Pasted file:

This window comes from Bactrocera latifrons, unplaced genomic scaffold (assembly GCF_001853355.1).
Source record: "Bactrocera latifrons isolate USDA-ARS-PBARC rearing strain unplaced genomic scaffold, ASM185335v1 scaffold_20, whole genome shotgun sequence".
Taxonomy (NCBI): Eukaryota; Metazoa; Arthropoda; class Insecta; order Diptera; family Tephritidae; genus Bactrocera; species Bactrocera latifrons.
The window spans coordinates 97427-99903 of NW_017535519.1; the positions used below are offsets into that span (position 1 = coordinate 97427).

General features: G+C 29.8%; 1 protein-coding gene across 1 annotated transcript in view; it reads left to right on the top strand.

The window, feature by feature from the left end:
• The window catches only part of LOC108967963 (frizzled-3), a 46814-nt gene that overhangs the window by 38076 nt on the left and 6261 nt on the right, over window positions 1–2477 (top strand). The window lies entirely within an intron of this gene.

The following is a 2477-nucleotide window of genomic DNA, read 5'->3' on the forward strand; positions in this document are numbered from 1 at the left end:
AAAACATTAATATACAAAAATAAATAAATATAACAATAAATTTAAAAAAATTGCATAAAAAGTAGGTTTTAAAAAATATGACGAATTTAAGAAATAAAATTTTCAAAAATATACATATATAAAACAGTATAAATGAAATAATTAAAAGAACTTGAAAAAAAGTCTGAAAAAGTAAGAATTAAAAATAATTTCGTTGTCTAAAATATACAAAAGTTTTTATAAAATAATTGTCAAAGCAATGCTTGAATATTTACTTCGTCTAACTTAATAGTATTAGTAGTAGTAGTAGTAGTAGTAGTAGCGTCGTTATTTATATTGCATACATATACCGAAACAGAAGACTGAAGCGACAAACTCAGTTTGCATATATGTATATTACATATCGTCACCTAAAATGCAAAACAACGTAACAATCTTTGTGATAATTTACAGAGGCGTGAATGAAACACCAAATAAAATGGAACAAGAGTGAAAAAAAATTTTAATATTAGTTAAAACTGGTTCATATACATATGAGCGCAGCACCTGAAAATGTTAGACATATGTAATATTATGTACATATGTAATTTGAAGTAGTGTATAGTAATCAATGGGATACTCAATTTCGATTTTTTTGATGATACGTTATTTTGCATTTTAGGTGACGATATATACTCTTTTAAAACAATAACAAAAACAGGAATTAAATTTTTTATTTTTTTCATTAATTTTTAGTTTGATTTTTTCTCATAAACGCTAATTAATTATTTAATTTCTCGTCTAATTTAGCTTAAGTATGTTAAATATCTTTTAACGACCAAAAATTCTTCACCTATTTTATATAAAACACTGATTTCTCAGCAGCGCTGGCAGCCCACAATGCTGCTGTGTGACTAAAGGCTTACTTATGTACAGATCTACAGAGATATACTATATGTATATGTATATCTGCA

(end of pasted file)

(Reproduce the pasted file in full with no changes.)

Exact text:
This window comes from Bactrocera latifrons, unplaced genomic scaffold (assembly GCF_001853355.1).
Source record: "Bactrocera latifrons isolate USDA-ARS-PBARC rearing strain unplaced genomic scaffold, ASM185335v1 scaffold_20, whole genome shotgun sequence".
Taxonomy (NCBI): Eukaryota; Metazoa; Arthropoda; class Insecta; order Diptera; family Tephritidae; genus Bactrocera; species Bactrocera latifrons.
The window spans coordinates 97427-99903 of NW_017535519.1; the positions used below are offsets into that span (position 1 = coordinate 97427).

General features: G+C 29.8%; 1 protein-coding gene across 1 annotated transcript in view; it reads left to right on the top strand.

The window, feature by feature from the left end:
• The window catches only part of LOC108967963 (frizzled-3), a 46814-nt gene that overhangs the window by 38076 nt on the left and 6261 nt on the right, over window positions 1–2477 (top strand). The window lies entirely within an intron of this gene.

The following is a 2477-nucleotide window of genomic DNA, read 5'->3' on the forward strand; positions in this document are numbered from 1 at the left end:
AAAACATTAATATACAAAAATAAATAAATATAACAATAAATTTAAAAAAATTGCATAAAAAGTAGGTTTTAAAAAATATGACGAATTTAAGAAATAAAATTTTCAAAAATATACATATATAAAACAGTATAAATGAAATAATTAAAAGAACTTGAAAAAAAGTCTGAAAAAGTAAGAATTAAAAATAATTTCGTTGTCTAAAATATACAAAAGTTTTTATAAAATAATTGTCAAAGCAATGCTTGAATATTTACTTCGTCTAACTTAATAGTATTAGTAGTAGTAGTAGTAGTAGTAGTAGCGTCGTTATTTATATTGCATACATATACCGAAACAGAAGACTGAAGCGACAAACTCAGTTTGCATATATGTATATTACATATCGTCACCTAAAATGCAAAACAACGTAACAATCTTTGTGATAATTTACAGAGGCGTGAATGAAACACCAAATAAAATGGAACAAGAGTGAAAAAAAATTTTAATATTAGTTAAAACTGGTTCATATACATATGAGCGCAGCACCTGAAAATGTTAGACATATGTAATATTATGTACATATGTAATTTGAAGTAGTGTATAGTAATCAATGGGATACTCAATTTCGATTTTTTTGATGATACGTTATTTTGCATTTTAGGTGACGATATATACTCTTTTAAAACAATAACAAAAACAGGAATTAAATTTTTTATTTTTTTCATTAATTTTTAGTTTGATTTTTTCTCATAAACGCTAATTAATTATTTAATTTCTCGTCTAATTTAGCTTAAGTATGTTAAATATCTTTTAACGACCAAAAATTCTTCACCTATTTTATATAAAACACTGATTTCTCAGCAGCGCTGGCAGCCCACAATGCTGCTGTGTGACTAAAGGCTTACTTATGTACAGATCTACAGAGATATACTATATGTATATGTATATCTGCA